Life Community Enrichment is a site dedicated to a charity who helps people who’ve fallen through the cracks. I designed this site from the ground up, using the square motif in their existing logo. The client requested a clean, inclusive site they could use to solicit donations from sponsors.
Co-copywriter, Deb Bursley
I felt it was necessary to tell the story of the charity in the hero. Because LIFE didn’t have the budget for a video or original imagery, I went through several iterations of telling the story. I started off with a gif story in the hero, but the client felt the waiting for the 30 second frames, wouldn’t be effective. Therefore, I opted for a static hero, with mild micro-animations.
Being a non-profit and not used to any real marketing efforts, the group had trouble articulating what they wanted from the site, only that it meet 501c3 compliance. How would I find a direction without much guidance?
The initial QA didn’t bring about many answers in terms of a design mode, but they seemed to really love their logo. I theorized that if I built upon the squares in their logo, and used the bright colors, they’d really like that.
I offered three initial design comps through high-fidelity XD wireframes. All three had various moods and color themes.
Working with clients who aren’t saavy about design language requires a lot of visualization. It’s difficult to articulate direction without showing them what it would look like.
Rather than showcase three different concepts, I would have been better off spending the time on the concept I knew they’d choose, the square theme.
Different devices, require different experiences. Even if you’re audience is all boomers, it’s still 100% necessary to build a responsive experience, viewable on all devices. Case in point, the director didn’t think it was necessary to build the site on mobile, but every day, she was viewing the site on mobile.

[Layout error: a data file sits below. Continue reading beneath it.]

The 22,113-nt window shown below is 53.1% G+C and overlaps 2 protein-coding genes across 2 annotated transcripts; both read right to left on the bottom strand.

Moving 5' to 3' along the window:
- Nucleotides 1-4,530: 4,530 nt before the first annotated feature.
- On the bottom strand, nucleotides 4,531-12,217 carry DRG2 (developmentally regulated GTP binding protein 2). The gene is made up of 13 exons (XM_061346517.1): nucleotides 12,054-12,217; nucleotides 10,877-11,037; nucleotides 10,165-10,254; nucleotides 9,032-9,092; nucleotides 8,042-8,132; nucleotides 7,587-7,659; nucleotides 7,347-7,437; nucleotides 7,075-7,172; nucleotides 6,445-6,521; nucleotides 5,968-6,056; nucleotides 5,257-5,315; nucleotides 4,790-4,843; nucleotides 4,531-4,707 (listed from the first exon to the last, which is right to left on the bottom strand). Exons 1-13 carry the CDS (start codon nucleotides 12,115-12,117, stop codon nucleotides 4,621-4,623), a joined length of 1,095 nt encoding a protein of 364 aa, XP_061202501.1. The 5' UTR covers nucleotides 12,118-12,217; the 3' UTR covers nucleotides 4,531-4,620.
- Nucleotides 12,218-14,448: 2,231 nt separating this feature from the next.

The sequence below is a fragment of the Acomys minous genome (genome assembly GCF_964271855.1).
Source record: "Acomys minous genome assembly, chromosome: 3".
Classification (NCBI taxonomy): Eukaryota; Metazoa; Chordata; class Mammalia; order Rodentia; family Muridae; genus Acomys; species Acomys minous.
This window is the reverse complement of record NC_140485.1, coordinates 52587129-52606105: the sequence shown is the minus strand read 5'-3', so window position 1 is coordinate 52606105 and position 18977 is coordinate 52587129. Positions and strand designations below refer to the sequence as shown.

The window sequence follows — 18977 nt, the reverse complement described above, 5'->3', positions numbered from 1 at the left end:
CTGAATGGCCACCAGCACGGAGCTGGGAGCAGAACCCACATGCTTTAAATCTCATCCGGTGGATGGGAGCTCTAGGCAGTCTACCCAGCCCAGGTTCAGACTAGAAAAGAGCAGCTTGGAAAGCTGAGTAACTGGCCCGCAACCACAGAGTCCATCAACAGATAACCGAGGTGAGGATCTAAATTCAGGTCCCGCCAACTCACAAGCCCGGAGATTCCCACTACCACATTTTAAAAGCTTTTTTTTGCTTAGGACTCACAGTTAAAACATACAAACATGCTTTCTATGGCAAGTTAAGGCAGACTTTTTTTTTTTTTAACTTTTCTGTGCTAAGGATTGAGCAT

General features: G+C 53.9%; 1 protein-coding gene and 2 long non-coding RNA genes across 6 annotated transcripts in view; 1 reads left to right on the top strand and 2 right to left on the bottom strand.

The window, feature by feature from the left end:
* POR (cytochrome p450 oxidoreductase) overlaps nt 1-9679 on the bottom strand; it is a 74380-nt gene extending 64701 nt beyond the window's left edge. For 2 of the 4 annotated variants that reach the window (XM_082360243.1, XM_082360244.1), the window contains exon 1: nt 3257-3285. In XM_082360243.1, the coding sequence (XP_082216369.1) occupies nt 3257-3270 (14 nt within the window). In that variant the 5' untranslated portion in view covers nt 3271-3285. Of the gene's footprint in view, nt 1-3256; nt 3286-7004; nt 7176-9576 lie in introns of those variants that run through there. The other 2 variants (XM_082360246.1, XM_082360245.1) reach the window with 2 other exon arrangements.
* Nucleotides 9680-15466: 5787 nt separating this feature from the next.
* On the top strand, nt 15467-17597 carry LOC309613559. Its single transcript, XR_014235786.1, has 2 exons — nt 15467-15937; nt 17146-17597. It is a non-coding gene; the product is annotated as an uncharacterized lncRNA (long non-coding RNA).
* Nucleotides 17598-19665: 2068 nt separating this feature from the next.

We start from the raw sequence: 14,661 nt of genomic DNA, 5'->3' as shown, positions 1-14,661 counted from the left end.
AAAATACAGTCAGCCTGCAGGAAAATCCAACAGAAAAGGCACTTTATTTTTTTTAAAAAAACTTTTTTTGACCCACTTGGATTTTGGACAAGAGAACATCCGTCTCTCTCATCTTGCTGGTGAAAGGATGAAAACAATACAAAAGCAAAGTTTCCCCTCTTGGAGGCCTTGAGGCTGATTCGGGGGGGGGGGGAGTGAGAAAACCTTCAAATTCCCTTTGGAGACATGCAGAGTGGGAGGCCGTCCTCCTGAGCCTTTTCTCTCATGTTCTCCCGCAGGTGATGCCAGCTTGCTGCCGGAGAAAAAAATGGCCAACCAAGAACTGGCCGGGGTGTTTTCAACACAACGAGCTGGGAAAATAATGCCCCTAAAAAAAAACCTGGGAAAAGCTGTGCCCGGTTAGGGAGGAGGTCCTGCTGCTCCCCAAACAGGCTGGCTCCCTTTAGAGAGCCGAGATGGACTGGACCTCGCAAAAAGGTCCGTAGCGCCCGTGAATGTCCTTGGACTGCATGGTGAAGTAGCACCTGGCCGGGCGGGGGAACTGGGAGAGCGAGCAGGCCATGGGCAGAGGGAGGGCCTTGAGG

Library of modules
When I learned that their administrator would be doing the updates and had no prior WordPress experience, I built out a library of components for her to drag and drop in place, making training and implementation a snap.
Moving away from the client’s initial thinking
The client provided a PowerPoint of content and a sitemap that was already written. They also provided imagery and nomenclature for the navigation. I convinced them that navigation must be intuitive, and using jargon phrases would confuse their visitors. I also convinced them that they need to use what they were referring to as “Testimonials/Thank You’s and Blessings,” were really more stories that would be better served up in a blog environment, so they could easily update them as well as add board news on occasion, as well as events. I also spruced up the content so that it was more impactful and added stories and stats where they needed to be. You can see from their presentation where they started.
Site Map & Content Strategy
I created a sitemap that showcased a version of the homepage that contained sections that outlined their story in detail, each with calls to action to accompanying pages. After the first draft, I felt their was some confusion around the nomenclature community and individuals and worked with the copywriter to create a page called “what we do,” that incorporated both.
My learnings from this wonderful project.
Being used to working with huge teams and corporations, I learned to slow down and move at the pace of this tiny non-profit.
Helping non-profits is my jam
I’ve worked with a couple of really large non-profits before, but never a small one like this. Not only did I love doing work for them, it made me feel good, too.
It just needs to work
When working with unknowledgable clients, a lot of detailed explanations are necessary. For example, how responsive web design works. And why you can’t use their print cmyk colors and hand-drawn logo font.
After years of working remotely with large teams, it’s easy to get lost in email communication land. If you have an opportunity to stop by and chat with the client, it always works much better.
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